Randy Wells gets the start today against the Brewers. Game time is 3:05. Also worth noting is single game Cubs tickets are on sale. I’d like to come in for a weekend series but I have to see what’s available and when.
The Cubs inked Geovany Soto to a one year, $3 million deal and in the process, they avoided arbitration with the backstop. Soto hasn’t been able to find the stick that helped him win the Rookie of the Year back in 2008 but his 2010 wasn’t nearly as bad as his 2009 season. It’ll be interesting to see how he’s recovering from shoulder surgery since that’s what cut his season short last year.
The Cubs still have four guys they have to contend with that are arbitration elgible including the newly acquired Matt Garza. Sean Marshall, Carlos Marmol and Tom Gorzellany are also on that list.
The Cubs put a major contributor into their starting rotation when they traded a bunch of prospects to the Rays for Matt Garza. When the dust settled, the Cubs got Garza, Fernando Perez and Zachary Rosscup and they gave up Chris Archer (top pitching prospect), shortstop Hak-Ju Lee, Brandon Guyer, Robinson Chirinos, and Sam Fuld.
Garza looks like one of those guys where the numbers don’t really tell the story. 2009 looks disappointing with an 8-12 record but he also saw a spike in his strikeout rate that year (which came back down to earth in 2010). I do like the durability (200+ innings the past two seasons) and he had a career best 2.8 walks per nine innings in 2010. And he’s only 27 years old.
If you want to know more about the minor leaguers in the deal, this is a good profile. Perez is 27 so I’m not too excited there but Rosscup could find a spot in the pen some time down the line.
In short, I like what the Cubs have been doing. They have some burdensome deals but they’re still trying to get better. It’s going to be a tough division, but just in case the Cubs surprise everyone, I’m buying my Cubs tickets early.
Kevin Goldstein published his list of the Cubs top eleven prospects and while there’s no real blue chips in the system, there’s a little bit of depth. In all, he gave three players four stars with 2009 first round draft pick Brett Jackson topping the list. Goldstein says he won’t be a star, but this is a guy who can do a lot of things well and could help out the Cubs when he makes his debut which will be most likely this year.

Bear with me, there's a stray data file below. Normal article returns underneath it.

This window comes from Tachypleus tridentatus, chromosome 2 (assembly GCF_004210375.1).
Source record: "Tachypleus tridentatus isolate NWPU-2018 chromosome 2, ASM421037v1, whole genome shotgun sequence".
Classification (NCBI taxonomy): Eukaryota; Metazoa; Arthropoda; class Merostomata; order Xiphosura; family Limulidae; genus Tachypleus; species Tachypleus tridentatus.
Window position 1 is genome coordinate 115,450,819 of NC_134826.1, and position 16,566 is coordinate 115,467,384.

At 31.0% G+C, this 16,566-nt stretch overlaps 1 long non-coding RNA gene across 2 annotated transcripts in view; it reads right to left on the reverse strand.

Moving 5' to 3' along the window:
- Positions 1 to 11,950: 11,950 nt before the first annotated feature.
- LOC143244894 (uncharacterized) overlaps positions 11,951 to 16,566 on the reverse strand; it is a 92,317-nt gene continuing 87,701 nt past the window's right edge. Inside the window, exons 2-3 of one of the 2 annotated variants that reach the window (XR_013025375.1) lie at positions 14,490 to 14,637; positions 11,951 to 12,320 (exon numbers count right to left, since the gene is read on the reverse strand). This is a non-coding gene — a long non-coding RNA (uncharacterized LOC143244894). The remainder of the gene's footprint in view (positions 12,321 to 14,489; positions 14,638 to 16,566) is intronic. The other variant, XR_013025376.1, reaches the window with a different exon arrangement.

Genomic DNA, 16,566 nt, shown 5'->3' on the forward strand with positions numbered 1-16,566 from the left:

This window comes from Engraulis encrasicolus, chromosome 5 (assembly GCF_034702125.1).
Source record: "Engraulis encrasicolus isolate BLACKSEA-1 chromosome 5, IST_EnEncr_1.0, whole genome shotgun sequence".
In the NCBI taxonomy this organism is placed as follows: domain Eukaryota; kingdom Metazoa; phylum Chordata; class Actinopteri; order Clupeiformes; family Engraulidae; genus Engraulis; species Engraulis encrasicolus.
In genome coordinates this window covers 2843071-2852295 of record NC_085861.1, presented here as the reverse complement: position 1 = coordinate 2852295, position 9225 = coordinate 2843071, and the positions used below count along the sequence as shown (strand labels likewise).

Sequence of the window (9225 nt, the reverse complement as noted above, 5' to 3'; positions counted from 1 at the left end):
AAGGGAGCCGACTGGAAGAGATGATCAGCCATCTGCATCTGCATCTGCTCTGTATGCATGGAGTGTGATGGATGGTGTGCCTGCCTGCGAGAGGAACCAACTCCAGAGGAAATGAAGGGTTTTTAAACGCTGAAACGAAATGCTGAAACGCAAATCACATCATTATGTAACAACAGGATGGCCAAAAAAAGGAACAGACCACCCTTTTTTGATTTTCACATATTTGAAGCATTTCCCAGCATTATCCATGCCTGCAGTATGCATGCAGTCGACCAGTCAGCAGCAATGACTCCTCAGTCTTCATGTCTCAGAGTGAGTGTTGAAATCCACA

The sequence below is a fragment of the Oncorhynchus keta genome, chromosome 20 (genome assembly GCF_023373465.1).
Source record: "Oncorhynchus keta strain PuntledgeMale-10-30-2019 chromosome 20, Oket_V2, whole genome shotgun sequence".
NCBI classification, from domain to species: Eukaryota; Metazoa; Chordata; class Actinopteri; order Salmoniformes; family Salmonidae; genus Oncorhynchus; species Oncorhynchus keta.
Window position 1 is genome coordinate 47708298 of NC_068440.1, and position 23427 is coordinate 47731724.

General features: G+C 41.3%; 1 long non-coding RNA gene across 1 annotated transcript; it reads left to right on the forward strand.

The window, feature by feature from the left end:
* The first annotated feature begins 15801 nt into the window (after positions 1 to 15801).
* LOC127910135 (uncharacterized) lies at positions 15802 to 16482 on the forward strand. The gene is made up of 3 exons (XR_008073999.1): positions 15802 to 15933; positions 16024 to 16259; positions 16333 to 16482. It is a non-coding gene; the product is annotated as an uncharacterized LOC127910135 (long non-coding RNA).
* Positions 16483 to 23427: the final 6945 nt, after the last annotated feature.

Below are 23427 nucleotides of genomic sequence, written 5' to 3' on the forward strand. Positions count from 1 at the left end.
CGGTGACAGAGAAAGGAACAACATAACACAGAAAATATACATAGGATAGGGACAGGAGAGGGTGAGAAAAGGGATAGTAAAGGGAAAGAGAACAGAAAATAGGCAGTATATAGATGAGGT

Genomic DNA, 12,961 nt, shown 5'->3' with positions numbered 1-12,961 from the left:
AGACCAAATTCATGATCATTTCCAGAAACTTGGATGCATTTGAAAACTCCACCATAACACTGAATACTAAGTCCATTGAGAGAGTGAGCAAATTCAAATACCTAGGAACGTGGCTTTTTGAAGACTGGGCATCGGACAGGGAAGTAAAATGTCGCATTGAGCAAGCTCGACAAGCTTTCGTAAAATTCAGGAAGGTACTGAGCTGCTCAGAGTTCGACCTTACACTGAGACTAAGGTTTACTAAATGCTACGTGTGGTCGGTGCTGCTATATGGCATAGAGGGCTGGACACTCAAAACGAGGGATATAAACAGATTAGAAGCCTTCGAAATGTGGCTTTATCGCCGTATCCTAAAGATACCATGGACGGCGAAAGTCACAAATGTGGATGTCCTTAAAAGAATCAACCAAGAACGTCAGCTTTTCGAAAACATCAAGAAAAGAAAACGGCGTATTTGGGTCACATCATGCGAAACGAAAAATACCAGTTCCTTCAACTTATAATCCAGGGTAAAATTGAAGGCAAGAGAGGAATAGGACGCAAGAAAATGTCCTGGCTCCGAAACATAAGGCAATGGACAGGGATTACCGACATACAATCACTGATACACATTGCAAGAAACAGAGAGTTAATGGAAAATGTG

Number two is the top pitching prospect in the system, Trey McNutt. The right hander pitched for three different teams and looks to be a major steal by the Cubs because they got him in the 32nd round. He struggled when he got to Double-A but it was his third stop and Goldstein thinks that’s where McNutt will start the 2011 season.
Chris Archer may not have McNutt’s upside, but he’s closer to major league ready. He’s already gotten his share of outs in Double-A but Goldstein thinks Archer could be an early call up. Josh Vitters (former top prospect, now needs to climb back up the ladder) and Hak-Ju Lee round out the top five.
Aramis Ramirez will be a Cub for another year as he picked up his own $14.6 million option for 2011. Man the Cubs payroll is going to be high and you hope they have something better to show for it then they did last year. Ramirez’s numbers are down although that’s due in part to his health. If he could stay healthy, maybe he could back to form.
The Cubs have a $16 million option next year and I don’t see that happening even with the hefty $2 million buyout. The Cubs have to get out from under some of these deals if they’re going to better compete in the NL Central.
The City of Mesa overwhelmingly approved a new spring stadium complex for the Chicago Cubs in last night’s election. With most of the votes in, the measure got a 63% positive response. There’s some land that has to be secured so a deal hasn’t quite been finalized but this appears to be the biggest hurdle the team faced. Most of the funding for the complex will come from an increase in the local hotel tax.